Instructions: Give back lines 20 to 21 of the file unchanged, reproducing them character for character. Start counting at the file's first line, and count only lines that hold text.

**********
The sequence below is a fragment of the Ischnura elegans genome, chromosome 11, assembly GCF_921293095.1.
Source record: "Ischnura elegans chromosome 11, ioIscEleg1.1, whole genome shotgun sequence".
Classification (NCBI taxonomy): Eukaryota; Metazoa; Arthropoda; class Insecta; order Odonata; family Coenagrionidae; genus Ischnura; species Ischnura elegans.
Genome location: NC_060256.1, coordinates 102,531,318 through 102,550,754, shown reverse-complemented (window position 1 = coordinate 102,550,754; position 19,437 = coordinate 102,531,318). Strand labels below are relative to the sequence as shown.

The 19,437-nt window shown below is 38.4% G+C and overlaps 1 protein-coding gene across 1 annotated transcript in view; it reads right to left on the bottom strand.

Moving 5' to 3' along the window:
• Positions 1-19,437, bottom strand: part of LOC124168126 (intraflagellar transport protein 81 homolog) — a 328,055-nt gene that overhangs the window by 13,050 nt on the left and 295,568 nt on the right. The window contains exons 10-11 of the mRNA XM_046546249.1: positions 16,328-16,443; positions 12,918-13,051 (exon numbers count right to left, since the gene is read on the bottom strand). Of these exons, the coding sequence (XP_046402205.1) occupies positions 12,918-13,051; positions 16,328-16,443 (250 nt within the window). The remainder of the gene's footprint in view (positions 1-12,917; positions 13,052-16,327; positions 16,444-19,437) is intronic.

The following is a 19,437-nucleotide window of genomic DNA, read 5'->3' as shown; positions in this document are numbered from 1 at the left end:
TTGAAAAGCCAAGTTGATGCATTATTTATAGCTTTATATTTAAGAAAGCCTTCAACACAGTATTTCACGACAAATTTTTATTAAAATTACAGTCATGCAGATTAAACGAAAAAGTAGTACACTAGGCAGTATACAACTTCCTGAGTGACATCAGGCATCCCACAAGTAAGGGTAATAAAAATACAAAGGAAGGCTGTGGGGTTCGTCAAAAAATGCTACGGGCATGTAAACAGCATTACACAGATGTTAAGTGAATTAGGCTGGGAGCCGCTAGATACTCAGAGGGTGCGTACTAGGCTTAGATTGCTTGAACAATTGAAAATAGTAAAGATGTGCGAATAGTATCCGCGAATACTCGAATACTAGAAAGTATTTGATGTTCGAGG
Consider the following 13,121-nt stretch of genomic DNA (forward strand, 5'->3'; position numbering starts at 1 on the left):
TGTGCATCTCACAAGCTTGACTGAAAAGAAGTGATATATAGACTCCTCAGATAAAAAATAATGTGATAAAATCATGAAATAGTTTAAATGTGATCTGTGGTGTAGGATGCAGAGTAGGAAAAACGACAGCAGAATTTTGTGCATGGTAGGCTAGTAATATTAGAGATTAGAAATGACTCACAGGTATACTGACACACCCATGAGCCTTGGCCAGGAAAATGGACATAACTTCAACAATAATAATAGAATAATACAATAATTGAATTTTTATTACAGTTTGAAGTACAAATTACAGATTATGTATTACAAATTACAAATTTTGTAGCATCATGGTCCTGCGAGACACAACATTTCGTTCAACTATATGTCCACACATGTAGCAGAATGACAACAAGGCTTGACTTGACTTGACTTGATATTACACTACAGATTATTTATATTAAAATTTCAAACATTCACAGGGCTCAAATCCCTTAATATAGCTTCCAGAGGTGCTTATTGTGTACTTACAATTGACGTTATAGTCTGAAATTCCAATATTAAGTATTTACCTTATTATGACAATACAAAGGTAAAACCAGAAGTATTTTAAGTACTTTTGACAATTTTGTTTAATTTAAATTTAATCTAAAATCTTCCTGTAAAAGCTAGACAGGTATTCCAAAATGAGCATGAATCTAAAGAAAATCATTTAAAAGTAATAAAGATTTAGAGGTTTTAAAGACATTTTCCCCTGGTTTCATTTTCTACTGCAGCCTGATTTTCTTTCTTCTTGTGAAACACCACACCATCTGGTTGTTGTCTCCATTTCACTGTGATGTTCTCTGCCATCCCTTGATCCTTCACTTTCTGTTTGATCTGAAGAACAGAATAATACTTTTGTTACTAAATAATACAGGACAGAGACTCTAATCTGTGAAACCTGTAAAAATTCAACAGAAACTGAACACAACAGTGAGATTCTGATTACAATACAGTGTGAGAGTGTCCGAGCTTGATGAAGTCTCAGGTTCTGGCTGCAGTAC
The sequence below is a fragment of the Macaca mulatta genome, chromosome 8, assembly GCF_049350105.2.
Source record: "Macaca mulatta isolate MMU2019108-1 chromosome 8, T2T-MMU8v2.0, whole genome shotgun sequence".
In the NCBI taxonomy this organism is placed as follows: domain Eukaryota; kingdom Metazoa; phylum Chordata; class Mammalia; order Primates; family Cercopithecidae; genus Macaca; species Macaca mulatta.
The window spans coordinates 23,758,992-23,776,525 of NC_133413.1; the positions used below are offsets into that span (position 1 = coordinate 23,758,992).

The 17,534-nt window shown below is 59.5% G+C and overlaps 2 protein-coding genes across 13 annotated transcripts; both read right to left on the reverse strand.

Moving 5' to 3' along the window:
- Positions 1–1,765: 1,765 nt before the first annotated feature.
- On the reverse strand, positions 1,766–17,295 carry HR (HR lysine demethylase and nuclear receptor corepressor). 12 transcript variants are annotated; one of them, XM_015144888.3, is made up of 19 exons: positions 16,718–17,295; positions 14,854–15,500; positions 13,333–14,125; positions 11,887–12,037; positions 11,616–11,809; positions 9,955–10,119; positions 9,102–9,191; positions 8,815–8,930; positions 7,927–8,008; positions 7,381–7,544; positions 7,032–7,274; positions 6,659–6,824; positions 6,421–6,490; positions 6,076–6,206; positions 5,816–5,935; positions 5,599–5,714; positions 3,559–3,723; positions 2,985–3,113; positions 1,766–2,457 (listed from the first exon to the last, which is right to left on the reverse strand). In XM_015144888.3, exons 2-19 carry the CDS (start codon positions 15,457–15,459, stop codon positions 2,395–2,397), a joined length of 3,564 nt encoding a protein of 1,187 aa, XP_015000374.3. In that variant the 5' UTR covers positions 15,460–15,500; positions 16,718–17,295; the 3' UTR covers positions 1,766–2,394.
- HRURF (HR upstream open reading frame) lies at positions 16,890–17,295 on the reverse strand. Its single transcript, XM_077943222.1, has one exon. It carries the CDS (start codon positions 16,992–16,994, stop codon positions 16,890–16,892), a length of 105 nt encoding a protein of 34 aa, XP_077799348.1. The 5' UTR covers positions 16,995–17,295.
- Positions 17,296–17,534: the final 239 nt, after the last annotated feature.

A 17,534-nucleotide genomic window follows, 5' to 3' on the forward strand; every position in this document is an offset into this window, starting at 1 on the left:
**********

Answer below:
- HRURF (HR upstream open reading frame) lies at positions 16,890–17,295 on the reverse strand. Its single transcript, XM_077943222.1, has one exon. It carries the CDS (start codon positions 16,992–16,994, stop codon positions 16,890–16,892), a length of 105 nt encoding a protein of 34 aa, XP_077799348.1. The 5' UTR covers positions 16,995–17,295.
- Positions 17,296–17,534: the final 239 nt, after the last annotated feature.